• #6
            for my .02c...

            If you're not real passionate about flying - if you haven't been bit by the bug.... you could get sick doing the hard yards for little reward to get you started.

            For me - I'd want the job rather than private flying - I enjoy the challenge of adverse conditions when you need to get people out, or get supplies in, and the reward you get from look on tourists faces when you've just given them a scenic flight they will remember for the rest of their lives.

            I spend a lot of time and effort to find a little work that gives me that buzz.

            Is it worth it?...... for me.... hell yes.


            • #7
              Even if you go 61 the worse part is working towards your private because you really are hamstrung until you get that private. I work as a chemical engineer and have a flexable schedule and plenty of money to cover it but the FAA does not make it easy to get that initial private licence, your writens expire, your solo's expire and in alaska your flying season is short unless you want to fly in winter.

              I have a super cub in my family and have to jump through way more hoops than my dad did and WAY more than my grandfather did, back then you just had to fly the plane, take off and land safe. Now you have all these constraints on manuvers and failure points that are not really about safety. I will be more excited to get my private pilots licence than my professional chemical engineering licence lol (not really but its like getting released from jail so I can go fly the family cub without worrying about my solo or writens expiring, if i dont want to fly I dont have to and if want to I can but as a student you HAVE to fly before stuff starts expiring and it takes the fun out of it).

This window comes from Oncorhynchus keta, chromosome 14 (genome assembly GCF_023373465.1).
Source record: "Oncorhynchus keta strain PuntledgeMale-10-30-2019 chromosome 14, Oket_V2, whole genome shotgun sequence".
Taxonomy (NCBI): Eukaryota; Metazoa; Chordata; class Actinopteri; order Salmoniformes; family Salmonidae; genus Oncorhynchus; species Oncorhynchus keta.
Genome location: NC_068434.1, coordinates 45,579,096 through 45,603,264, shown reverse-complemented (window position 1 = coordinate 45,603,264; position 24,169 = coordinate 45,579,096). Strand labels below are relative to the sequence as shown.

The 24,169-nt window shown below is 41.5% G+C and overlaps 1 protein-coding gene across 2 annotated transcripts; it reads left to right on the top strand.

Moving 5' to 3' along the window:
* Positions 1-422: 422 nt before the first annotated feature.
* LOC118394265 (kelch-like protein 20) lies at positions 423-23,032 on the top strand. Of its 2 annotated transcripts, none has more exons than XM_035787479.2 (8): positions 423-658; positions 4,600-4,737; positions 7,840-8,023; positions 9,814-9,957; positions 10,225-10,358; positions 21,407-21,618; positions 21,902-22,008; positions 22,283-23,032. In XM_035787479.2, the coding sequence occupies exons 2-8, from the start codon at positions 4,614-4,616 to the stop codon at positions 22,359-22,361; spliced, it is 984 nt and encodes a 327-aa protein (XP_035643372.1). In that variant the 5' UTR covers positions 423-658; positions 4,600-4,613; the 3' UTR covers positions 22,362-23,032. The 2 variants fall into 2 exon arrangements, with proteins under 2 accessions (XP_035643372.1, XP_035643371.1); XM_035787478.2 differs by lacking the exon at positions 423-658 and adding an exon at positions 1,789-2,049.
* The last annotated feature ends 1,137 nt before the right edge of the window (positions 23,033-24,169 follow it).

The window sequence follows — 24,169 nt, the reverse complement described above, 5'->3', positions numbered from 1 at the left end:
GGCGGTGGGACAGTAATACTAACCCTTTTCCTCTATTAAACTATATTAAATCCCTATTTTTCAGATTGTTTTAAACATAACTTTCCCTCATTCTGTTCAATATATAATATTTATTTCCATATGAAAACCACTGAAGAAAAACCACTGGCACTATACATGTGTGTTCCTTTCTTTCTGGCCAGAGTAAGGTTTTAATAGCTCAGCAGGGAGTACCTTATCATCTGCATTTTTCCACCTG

I would not quit your day job to fly full time, becasue your not going to want to fly in the winter anyways, I dont even like getting out of my truck to walk to the grocery store in the winter let alone fly in a marginally heated cockpit if it has heat at all.


              • #8

                I agree with you regarding Alaska bush flying being more interesting as a job, although it has been fairly scary quite a few times in the distant past. Winter storms over open water bring on the pucker factor (Prince William Sound and the outside of the Kenai Peninsula). No forward visibility, storm force winds, blizzard conditions and really bad looking water beneath always bring on the thought, "What the hell am I doing here?" as the engine runs at automatic rough.

                Nevertheless, definitely challenging at times, especially hauling parts to broken down commercial fishing vessels and transporting commercial fishermen to and from their boats between openers and closures on the Copper River flats, Bering River area, Controller Bay and Prince William Sound in almost any kind of weather. In more recent times, the flying I did was mainly tourism related and flying in truly horrible weather was not a factor except for very rare exceptions.